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Tokyo: Do you support Japan abandoning nuclear power even if it means increases in electricity prices?

by Mark Buckton

Katsuyoshi Tanaka
“Beer sommelier,” 28 (Japanese)
Even if it’s true that electricity bills will rise, I don’t agree with using nuclear power due to the simple fact that it is not 100 percent safe. And, whilst I don’t have kids yet, I hope to be a father one day, and I don’t want them to grow up in a nuclear-dependent world.

Keika Yu
Self-employed, 33 (Chinese)
I think we should try to decrease our reliance on nuclear power in the wake of what happened two years ago in Fukushima, but admittedly that is difficult to achieve overnight, and all at once, so a step-by-step approach is what’s needed, in my opinion.

Terri Nii
Editor, 50s (American)
I think that a comprehensive, long-term [energy] plan is necessary. While nuclear power may be necessary in the short term, new technologies and the development of alternative energy sources should be explored for the medium and long term.

James Platte
Visiting researcher, 33 (American)
A nuclear phaseout could have significant negative effects on the economy, lead to increased fossil fuel imports and greenhouse gas emissions. I think Japan must strive for balance in its energy policy and not tend to extremes of all-in or all-out for any one source.

Azusa Yano
Housewife, 39 (Japanese)
I agree with going nonnuclear, but it would make my life a little more difficult when bills go up. But that is outweighed by my fear of future accidents. As there are still many people affected by the last accident, we should think of them and move toward cleaner energy quickly.

Ben Beech
Photographer/teacher, 34 (English)
I have become opposed to nuclear power after seeing the devastating effects of the 2011 disaster. But for a resource-poor, import-dependent country, nuclear power seems essential to boost the economy. I just hope the pronuclear Liberal Democratic Party puts safety first.

Interested in gathering views in your neighborhood? E-mail community@japantimes.co.jp

  • phu

    Nuclear power isn’t 100% safe? Neither is breathing, and coal power makes that more dangerous than nuclear power does.

    Note how the only person interviewed who’s not on this ridiculous bandwagon is also the only SCIENTIST interviewed. Hopefully this makes someone think.

    • thedudeabidez

      The “scientists” have yet to figure out what to do with the spent fuel from decades of nuclear power use, and these future costs are still off the books, but someone is going to have to pick them up, changing the price of this “cheap” energy source considerably. This one accident has contaminated nearly 10% of Japan’s total landmass (according to govt. stats,, mind you) and when the failure rate of the technology carries risks and costs on that order, it is a perfectly reasonable position to be opposed to the technology if it’s not 100% failsafe.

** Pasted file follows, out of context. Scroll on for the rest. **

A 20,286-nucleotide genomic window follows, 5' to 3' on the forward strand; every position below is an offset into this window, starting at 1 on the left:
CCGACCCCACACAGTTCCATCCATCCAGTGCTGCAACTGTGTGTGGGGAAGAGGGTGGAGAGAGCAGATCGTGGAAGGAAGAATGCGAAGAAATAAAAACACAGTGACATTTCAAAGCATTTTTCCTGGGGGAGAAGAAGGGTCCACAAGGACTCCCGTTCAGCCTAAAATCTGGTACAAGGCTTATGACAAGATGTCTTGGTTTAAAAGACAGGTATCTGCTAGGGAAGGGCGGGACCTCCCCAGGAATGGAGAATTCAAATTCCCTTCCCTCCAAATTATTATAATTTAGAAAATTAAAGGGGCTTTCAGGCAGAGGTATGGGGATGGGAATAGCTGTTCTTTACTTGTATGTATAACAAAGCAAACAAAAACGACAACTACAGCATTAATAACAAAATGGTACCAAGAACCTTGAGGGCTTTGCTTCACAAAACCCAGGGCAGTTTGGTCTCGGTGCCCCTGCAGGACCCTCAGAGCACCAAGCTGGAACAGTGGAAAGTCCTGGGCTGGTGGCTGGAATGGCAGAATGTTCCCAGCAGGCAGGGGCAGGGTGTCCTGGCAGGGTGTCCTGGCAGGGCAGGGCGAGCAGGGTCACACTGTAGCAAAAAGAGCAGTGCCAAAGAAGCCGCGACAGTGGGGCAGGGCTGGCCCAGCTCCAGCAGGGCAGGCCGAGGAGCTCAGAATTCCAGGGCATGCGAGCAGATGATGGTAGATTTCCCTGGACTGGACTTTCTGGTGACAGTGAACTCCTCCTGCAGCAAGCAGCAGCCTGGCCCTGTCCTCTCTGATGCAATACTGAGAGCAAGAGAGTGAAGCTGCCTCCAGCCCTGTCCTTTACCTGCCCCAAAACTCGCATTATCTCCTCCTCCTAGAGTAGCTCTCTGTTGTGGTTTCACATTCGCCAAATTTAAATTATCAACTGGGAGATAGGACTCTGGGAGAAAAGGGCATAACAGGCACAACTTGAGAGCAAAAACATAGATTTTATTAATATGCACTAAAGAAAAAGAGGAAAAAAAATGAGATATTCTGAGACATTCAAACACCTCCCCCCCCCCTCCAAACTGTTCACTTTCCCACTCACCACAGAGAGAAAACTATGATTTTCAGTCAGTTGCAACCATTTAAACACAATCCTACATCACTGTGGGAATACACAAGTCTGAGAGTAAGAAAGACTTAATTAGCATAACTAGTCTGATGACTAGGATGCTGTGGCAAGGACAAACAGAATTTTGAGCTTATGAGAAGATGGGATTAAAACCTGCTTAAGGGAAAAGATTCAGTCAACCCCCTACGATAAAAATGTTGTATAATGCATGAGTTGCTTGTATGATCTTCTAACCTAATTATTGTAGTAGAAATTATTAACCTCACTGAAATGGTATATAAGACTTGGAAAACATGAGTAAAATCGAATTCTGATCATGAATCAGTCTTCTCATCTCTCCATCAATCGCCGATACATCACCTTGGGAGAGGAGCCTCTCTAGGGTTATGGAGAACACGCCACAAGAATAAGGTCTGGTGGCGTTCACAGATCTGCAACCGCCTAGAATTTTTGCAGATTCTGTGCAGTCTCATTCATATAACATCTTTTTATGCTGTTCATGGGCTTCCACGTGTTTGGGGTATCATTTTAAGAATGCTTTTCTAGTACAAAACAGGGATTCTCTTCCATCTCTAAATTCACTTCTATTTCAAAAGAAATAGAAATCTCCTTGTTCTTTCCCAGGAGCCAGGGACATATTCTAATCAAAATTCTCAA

• prof1le

        The failure rate of nuclear reactors is associated with their age. Should you build a new reactor with the latest design and technology available, the probability that an accident would cause radiation leak is far less than reactors built decades ago. It is not “nuclear power” which is unsafe – it is the lack of proper “implementing rules” that govern nuclear power plants. Should the Japanese government had issued stricter guidelines, say restricting reactors to a 20-year operation lifetime, the reactors in Fukushima would have been upgraded to 1990′s or early 2000′s nuclear reactor designs. Those would have handled the situation better than reactors built in the 1970′s.

      • keithlepla

        A 20 year operational life would have a far higher cost per unit of electricity compared with present real life 30-40 years – you cannot have it both ways! It all tends to confirm my view that complete total costs of a safer nuclear operation including disposal of waste is far higher than the industry lobby is telling us

  • http://getironic.blogspot.com/ getironic

    The problem is not nuclear power, the problem is unaccountable government in charge of nuclear power.

    Why were there so many spent fuel rods in the plant? That is not normal. Maybe if the government was not so busy caving into environmentalist pressure, they would have disposed of those rods a year prior.

    • thedudeabidez

      And where exactly would they “dispose” of them? Exactly how has “environmentalist” pressure stopped this? I think you’d find that any community, environmentally conscious or otherwise, would be opposed to having a long-term storage site nearby, given Japan’s seismic risks.

  • Björn Mohns

    In Germany we already have to pay higher prices for electricity due to abandoning nuclear power. Abandoning nuclear power results in network expansion, so that the power by wind energy can be transported to other areas. But we have to pay also higher prices, because energy-intensive industry is supported.
    But the truth is the pure price for alternative electricity is less than for nuclear electricity.

    • Dan

      But, you also end up importing nuclear power from you neighbors, effectively outsourcing the risks while enjoying the benefits. It’s a bit immoral.

  • Frank Thornton

    I’ll pay my share. Shut ‘em down Dano!!